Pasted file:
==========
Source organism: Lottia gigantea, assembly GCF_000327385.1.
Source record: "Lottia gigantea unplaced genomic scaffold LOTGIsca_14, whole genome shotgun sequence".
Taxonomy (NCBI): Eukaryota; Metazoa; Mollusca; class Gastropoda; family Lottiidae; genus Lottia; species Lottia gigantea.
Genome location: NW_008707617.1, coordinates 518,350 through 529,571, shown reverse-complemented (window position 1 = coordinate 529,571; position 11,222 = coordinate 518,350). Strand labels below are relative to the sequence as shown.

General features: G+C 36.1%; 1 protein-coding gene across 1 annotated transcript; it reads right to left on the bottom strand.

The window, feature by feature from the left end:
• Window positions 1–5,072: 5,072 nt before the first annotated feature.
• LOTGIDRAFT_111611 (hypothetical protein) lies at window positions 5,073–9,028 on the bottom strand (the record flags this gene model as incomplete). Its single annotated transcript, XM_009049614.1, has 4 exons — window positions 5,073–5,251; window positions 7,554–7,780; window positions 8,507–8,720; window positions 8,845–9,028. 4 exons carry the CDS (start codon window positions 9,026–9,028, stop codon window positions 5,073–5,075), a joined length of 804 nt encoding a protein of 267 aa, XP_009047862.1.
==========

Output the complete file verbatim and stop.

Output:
Source organism: Lottia gigantea, assembly GCF_000327385.1.
Source record: "Lottia gigantea unplaced genomic scaffold LOTGIsca_14, whole genome shotgun sequence".
Taxonomy (NCBI): Eukaryota; Metazoa; Mollusca; class Gastropoda; family Lottiidae; genus Lottia; species Lottia gigantea.
Genome location: NW_008707617.1, coordinates 518,350 through 529,571, shown reverse-complemented (window position 1 = coordinate 529,571; position 11,222 = coordinate 518,350). Strand labels below are relative to the sequence as shown.

General features: G+C 36.1%; 1 protein-coding gene across 1 annotated transcript; it reads right to left on the bottom strand.

The window, feature by feature from the left end:
• Window positions 1–5,072: 5,072 nt before the first annotated feature.
• LOTGIDRAFT_111611 (hypothetical protein) lies at window positions 5,073–9,028 on the bottom strand (the record flags this gene model as incomplete). Its single annotated transcript, XM_009049614.1, has 4 exons — window positions 5,073–5,251; window positions 7,554–7,780; window positions 8,507–8,720; window positions 8,845–9,028. 4 exons carry the CDS (start codon window positions 9,026–9,028, stop codon window positions 5,073–5,075), a joined length of 804 nt encoding a protein of 267 aa, XP_009047862.1.